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A Malaise Speech for the Current Time
#21
(04-05-2017, 08:41 PM)Kinser79 Wrote:
PBR Wrote:Your citations of me are in blue, so that I can prevent some confusion between my old stuff and my newer contributions.

This would imply that you are actually contributing anything, which honestly you aren't.  If we wanted to hear the daily talking points from the regressive left we'd just turn on the idiot box.

Quote:Someone seeking dictatorial power and questing it ineptly? Nothing new. Maybe he does not even understand that his style of rule is dictatorial and has no clue that a majority of Americans now hold his style of government contemptible and unacceptable. He could be out of touch with reality as a solipsistic man-child.

Or you could just be using a word without understanding what it means.  It wouldn't be the first time...this year, this month or hell even today.

I know you're wedded to your "hurr Trump is literally Hitler" (which makes it ironic you call him a man-child since that is the type of argument I'd expect from a child--no scratch that I know children and they can and do make more mature arguments) meme.  Unfortunately at the same time Trump is incompetent.  So he is either a dictator, or he is incompetent.  He can't be a dictator and incompetent in the US simply by virtue of the inertia inherent in the existing system.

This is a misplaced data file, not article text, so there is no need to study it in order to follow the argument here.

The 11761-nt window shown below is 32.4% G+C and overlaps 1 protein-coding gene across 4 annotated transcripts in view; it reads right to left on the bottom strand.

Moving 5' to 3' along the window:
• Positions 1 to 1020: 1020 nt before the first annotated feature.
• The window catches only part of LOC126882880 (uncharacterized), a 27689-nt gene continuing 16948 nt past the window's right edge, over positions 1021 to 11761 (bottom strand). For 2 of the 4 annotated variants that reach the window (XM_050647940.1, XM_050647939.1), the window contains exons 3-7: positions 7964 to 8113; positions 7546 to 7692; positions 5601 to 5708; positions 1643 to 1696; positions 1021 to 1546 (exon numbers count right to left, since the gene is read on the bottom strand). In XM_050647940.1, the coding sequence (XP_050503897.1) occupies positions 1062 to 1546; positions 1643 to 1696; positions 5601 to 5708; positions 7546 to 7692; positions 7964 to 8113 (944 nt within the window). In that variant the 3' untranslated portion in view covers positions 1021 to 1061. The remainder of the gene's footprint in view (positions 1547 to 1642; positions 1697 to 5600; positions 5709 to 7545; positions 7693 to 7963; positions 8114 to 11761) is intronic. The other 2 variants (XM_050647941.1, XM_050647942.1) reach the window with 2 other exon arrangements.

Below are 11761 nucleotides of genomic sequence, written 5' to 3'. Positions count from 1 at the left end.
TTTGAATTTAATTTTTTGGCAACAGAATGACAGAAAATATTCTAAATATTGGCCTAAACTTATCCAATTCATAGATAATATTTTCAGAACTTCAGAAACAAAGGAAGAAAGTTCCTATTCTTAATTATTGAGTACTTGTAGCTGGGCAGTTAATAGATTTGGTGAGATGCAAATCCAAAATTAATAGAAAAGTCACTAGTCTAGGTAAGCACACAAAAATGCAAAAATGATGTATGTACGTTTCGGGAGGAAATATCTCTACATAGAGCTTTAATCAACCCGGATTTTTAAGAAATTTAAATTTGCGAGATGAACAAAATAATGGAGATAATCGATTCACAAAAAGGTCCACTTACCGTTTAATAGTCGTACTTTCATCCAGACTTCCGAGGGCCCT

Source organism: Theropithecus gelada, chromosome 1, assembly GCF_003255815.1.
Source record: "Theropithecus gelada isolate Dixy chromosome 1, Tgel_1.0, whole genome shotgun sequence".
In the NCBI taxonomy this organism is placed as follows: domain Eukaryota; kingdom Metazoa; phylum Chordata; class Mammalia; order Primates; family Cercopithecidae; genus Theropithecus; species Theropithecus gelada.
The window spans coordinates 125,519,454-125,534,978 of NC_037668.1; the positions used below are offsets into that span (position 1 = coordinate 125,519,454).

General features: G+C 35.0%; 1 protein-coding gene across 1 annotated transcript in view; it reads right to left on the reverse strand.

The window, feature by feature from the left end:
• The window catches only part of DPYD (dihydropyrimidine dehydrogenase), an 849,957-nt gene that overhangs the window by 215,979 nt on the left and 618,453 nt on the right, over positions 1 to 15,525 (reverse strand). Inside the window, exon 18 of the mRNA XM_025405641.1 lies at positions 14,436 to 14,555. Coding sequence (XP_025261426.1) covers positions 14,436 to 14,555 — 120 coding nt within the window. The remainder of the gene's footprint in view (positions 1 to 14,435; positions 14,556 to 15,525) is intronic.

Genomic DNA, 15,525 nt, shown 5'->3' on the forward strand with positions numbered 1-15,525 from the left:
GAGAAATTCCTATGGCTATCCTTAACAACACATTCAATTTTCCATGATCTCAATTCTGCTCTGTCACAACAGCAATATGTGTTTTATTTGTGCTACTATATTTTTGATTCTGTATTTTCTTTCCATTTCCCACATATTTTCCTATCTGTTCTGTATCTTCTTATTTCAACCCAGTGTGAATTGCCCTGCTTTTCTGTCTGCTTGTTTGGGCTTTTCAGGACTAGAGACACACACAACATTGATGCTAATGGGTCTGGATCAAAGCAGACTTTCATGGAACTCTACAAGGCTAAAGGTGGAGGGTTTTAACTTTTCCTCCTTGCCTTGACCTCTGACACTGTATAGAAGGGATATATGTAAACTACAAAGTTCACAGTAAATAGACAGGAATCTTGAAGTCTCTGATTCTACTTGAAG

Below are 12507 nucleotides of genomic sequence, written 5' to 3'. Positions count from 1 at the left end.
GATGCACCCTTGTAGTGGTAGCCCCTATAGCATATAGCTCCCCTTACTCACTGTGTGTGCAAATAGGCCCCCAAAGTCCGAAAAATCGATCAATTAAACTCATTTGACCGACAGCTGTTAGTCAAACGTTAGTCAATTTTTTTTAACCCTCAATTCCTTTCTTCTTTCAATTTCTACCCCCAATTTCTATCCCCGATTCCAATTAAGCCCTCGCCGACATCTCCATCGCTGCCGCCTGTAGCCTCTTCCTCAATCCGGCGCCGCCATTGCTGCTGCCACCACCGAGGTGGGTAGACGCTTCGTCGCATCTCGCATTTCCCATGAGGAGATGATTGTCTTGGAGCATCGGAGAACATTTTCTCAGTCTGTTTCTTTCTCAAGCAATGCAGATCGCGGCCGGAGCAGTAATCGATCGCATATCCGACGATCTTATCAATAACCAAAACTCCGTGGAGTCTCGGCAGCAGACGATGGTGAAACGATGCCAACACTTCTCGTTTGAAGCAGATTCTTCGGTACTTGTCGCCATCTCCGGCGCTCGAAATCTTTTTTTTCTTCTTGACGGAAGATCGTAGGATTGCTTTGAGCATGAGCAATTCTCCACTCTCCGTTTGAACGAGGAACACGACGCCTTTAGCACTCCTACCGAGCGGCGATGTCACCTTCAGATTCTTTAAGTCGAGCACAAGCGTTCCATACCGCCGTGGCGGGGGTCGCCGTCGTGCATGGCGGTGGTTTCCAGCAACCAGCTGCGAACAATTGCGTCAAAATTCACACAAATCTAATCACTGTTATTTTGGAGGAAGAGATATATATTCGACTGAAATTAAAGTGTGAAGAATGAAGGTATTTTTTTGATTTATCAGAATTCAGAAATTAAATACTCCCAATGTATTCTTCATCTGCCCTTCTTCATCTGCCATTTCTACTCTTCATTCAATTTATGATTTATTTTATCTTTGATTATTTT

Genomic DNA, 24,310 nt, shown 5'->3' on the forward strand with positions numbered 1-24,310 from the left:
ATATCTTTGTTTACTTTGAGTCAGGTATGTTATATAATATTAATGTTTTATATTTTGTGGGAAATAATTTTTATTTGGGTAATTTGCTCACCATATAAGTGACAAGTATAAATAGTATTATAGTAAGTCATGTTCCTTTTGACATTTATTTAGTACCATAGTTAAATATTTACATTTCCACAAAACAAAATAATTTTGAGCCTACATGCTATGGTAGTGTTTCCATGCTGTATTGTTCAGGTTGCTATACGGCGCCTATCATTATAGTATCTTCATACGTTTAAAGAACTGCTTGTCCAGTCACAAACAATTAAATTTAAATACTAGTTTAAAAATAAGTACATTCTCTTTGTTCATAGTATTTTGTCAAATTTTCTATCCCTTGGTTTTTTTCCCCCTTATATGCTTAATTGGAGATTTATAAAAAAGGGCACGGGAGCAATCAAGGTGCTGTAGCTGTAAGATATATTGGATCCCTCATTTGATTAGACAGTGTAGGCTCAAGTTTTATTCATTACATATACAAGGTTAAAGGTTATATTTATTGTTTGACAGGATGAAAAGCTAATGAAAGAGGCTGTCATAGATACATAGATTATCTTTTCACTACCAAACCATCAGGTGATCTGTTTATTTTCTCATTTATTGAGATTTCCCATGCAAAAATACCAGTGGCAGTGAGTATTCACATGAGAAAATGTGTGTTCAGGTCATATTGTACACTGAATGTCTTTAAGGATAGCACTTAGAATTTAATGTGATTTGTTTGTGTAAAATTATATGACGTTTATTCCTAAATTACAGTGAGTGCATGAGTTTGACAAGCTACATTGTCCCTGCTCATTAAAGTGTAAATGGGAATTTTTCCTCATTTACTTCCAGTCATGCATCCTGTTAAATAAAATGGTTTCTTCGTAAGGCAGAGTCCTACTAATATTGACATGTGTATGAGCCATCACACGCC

Careful there PBR your cognitive dissonance is showing.

Quote:Winning the Presidential election without winning the popular vote has happened before

Is totally irrelevant.  The president isn't elected by the popular vote, never has been elected by the popular vote, it is merely a coincidence that the popular vote often reflects the electoral college votes.  Just like it is merely a coincidence that the World Series is often won by the team that made the most runs.

Quote:<snip>Muh Russia</snip>

There is no there there.  But I do find it interesting that the DNC allowed their servers to be hacked by not adequately protecting them.  I know you don't understand how hacking works--a cracker who wants to hide his tracks is going to use a proxy server through a third country.  Russia happens to have lots of servers.  That being said HRC was never going to be President anyway.  Face it, your team lost, you had a horrible, corrupt candidate, who has the personality of a damp dish rag, for all appearances looks to be at death's door and is likely a criminal.